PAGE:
Adoration and Communion: What God has Joined Together, Let Us Not Separate
This weekend we are celebrating our annual Forty Hours Devotion here at Holy Cross. The Forty Hours has been kept by our parish faithfully for....a very long time! It is one of the greatest badges of honor for Catholicism in the Northeast. On behalf of Fr. Howe I can say it has become one of our greatest privileges since our assignment here to be able to take the torch passed to us by Fr. Glen Jenson and carry on this tradition.
The Forty Hours devotion, a tradition in the Catholic Church for at least five hundred years, commemorates the forty hours that Our Lord’s body was in the tomb. We adore this Body in its Eucharistic presence, because it is the essential instrument of our salvation. Eucharistic Adoration itself, in various forms, has been a devotion of unbroken tradition in the Catholic Church for over a thousand years, ever since the great Eucharistic controversies of the 10th and 11th centuries and the subsequent victory of the orthodox doctrine of the Real Presence over the heretics who denied the substantial change of the species of bread and wine into the Body and Blood of Christ at Holy Mass. The emergence of Eucharistic Adoration as a separate and recognizable devotion in the Church is a sign of the ever-expanding cognizance of the centrality of Christ in the Church, who, by the power of the Holy Spirit, “never leaves nor forsakes” us as we travel through this world. The Lord gives us his Body and Blood as “viaticum”—food for the journey.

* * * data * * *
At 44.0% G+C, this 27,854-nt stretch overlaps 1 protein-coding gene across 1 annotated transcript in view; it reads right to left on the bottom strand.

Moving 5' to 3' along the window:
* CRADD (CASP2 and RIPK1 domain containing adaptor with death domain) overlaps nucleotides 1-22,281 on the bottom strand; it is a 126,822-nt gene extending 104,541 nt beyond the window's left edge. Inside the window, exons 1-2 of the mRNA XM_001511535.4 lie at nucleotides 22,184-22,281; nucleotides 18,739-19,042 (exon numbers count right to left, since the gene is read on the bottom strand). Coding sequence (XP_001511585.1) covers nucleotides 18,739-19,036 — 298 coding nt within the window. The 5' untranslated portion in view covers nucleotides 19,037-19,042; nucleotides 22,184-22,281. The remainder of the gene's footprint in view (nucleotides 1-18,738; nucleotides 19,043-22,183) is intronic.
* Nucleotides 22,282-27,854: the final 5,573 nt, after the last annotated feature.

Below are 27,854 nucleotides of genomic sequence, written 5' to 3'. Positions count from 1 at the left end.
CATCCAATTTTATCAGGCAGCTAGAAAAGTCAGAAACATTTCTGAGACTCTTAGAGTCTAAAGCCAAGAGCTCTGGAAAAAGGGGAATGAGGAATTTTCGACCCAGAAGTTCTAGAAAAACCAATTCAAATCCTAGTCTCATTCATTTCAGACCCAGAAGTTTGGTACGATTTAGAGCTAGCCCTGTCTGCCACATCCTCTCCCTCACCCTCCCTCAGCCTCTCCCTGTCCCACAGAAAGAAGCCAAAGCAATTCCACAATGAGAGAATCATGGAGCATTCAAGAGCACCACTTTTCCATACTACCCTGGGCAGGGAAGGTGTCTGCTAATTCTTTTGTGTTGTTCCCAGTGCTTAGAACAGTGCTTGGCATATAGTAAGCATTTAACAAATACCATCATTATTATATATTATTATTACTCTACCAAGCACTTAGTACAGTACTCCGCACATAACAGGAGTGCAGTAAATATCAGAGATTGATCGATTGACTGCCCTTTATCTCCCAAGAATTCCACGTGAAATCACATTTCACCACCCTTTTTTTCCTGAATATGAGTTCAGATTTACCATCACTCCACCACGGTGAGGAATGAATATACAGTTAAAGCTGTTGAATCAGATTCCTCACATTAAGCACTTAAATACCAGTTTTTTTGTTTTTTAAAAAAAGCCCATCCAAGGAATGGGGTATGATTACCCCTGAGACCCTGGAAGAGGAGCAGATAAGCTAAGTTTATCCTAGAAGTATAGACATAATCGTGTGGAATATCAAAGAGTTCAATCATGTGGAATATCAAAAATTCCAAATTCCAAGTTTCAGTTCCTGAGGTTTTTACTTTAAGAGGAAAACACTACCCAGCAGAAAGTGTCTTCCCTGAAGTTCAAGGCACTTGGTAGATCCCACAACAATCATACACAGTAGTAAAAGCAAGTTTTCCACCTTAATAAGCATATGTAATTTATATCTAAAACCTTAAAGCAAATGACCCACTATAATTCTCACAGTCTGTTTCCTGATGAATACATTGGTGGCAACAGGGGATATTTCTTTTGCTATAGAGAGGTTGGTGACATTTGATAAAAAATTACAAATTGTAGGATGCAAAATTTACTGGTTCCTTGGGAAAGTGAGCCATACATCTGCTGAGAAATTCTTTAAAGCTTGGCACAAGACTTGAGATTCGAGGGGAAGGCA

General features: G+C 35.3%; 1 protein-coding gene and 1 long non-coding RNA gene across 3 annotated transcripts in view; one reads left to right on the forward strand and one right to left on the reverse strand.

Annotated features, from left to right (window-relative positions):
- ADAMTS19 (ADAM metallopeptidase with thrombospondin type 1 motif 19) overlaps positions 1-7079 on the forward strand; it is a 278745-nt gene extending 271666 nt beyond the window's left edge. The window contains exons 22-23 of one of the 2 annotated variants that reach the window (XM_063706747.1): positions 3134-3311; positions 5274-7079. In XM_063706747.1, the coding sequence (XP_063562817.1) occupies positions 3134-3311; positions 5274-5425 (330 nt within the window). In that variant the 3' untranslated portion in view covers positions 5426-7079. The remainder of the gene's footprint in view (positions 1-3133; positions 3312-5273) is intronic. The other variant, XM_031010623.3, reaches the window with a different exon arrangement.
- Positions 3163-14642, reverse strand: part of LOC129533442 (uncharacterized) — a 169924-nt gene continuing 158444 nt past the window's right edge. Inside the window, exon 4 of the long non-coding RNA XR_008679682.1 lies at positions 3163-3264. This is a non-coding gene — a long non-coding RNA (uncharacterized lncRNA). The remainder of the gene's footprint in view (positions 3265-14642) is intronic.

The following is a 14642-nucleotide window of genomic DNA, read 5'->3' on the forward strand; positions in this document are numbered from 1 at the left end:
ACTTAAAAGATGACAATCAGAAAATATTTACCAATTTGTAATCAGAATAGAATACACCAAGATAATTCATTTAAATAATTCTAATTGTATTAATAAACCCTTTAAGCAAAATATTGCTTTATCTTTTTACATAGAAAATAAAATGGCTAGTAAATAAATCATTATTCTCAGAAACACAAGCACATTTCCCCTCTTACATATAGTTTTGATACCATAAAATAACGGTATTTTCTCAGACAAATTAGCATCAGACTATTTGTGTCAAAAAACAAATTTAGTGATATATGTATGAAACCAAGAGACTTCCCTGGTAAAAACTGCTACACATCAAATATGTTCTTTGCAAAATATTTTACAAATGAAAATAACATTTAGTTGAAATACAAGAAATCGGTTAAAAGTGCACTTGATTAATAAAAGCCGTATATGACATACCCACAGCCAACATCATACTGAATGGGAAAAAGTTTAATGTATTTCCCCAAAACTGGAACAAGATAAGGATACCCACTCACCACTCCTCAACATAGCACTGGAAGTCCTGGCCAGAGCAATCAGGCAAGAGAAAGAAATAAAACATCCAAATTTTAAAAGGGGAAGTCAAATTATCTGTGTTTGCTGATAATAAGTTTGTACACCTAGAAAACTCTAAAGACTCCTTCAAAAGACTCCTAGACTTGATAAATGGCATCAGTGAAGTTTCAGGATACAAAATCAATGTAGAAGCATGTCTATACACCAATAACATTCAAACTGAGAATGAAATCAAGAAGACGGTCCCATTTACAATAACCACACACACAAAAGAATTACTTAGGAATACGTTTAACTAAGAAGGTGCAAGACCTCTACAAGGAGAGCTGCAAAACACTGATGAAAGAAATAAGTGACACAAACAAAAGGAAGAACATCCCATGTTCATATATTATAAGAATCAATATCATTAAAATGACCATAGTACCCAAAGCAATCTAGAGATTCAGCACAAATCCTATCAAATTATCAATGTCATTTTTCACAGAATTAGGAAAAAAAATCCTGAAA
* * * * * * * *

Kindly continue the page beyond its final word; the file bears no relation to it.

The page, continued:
In receiving holy Communion, we enter into the “Holy of Holies” which is Christ Himself, thus partaking of the high-priestly action which is the “source and summit” of the Catholic faith and the great dignity of the human race—to participate in the divine action of the Incarnate Word. Therefore, we must practice worthy reception, and so we should understand the practice of Eucharistic Adoration not as a substitute for receiving holy Communion, nor an alternative to it, nor a nice “ad-on” for certain extra-pious people, but rather as fundamental to the practice of worthy reception of holy Communion. In Adoration I practice that love of the Lord, that desire for him, that proper disposition I need in order to receive the graces of the Sacrament of the Eucharist. In Adoration I present myself before the Lord who is present by the Holy Spirit in his Body and Blood, so that I can be with him and thank him for his mercy and goodness, for the gift of salvation and transformation of life that he offers to me in the Eucharist. In Adoration I re-sensitize myself to this Real Presence, and this helps to assure that I will always be prepared to receive the Eucharistic Lord in proper reverence and disposition of heart.
Too often we make of our weekly procession to the altar for Communion something less than the magnificent action it truly is, by refusing to prepare ourselves properly in heart and mind. When this happens, our reception of Communion risks becoming a sort of rote exercise devoid of meaning for us, and thus without grace for us. Throughout what remains of Lent— and beyond—let us renew our devotion to the Lord in the Blessed Sacrament by attending to Adoration with regularity (for instance: in our Adoration Chapel, and on Saturday mornings at 7:30 until before the 8:30 Mass). To the extent that we do this, we will see renewal in our lives, and in our parish.